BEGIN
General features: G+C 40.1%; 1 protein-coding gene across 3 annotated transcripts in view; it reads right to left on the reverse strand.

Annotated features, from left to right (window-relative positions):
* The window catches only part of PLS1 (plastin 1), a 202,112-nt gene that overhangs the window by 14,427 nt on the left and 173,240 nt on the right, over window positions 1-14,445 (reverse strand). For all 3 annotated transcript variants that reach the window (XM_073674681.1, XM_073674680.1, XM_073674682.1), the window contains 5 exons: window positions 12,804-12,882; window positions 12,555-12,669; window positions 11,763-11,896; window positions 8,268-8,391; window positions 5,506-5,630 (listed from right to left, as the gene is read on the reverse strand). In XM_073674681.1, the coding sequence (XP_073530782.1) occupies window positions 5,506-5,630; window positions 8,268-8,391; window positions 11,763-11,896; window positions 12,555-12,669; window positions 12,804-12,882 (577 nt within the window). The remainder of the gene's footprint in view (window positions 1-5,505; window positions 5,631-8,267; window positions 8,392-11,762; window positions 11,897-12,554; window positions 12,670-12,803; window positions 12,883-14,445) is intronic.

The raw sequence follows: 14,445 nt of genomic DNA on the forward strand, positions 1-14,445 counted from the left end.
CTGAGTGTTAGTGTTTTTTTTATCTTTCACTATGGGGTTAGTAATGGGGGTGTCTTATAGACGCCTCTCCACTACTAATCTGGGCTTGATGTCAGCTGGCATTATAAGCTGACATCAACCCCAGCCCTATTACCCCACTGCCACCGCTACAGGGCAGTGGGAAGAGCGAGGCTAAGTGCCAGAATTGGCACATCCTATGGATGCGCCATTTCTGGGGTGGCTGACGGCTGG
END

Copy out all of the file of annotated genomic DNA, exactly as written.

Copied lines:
General features: G+C 40.1%; 1 protein-coding gene across 3 annotated transcripts in view; it reads right to left on the reverse strand.

Annotated features, from left to right (window-relative positions):
* The window catches only part of PLS1 (plastin 1), a 202,112-nt gene that overhangs the window by 14,427 nt on the left and 173,240 nt on the right, over window positions 1-14,445 (reverse strand). For all 3 annotated transcript variants that reach the window (XM_073674681.1, XM_073674680.1, XM_073674682.1), the window contains 5 exons: window positions 12,804-12,882; window positions 12,555-12,669; window positions 11,763-11,896; window positions 8,268-8,391; window positions 5,506-5,630 (listed from right to left, as the gene is read on the reverse strand). In XM_073674681.1, the coding sequence (XP_073530782.1) occupies window positions 5,506-5,630; window positions 8,268-8,391; window positions 11,763-11,896; window positions 12,555-12,669; window positions 12,804-12,882 (577 nt within the window). The remainder of the gene's footprint in view (window positions 1-5,505; window positions 5,631-8,267; window positions 8,392-11,762; window positions 11,897-12,554; window positions 12,670-12,803; window positions 12,883-14,445) is intronic.

The raw sequence follows: 14,445 nt of genomic DNA on the forward strand, positions 1-14,445 counted from the left end.
CTGAGTGTTAGTGTTTTTTTTATCTTTCACTATGGGGTTAGTAATGGGGGTGTCTTATAGACGCCTCTCCACTACTAATCTGGGCTTGATGTCAGCTGGCATTATAAGCTGACATCAACCCCAGCCCTATTACCCCACTGCCACCGCTACAGGGCAGTGGGAAGAGCGAGGCTAAGTGCCAGAATTGGCACATCCTATGGATGCGCCATTTCTGGGGTGGCTGACGGCTGG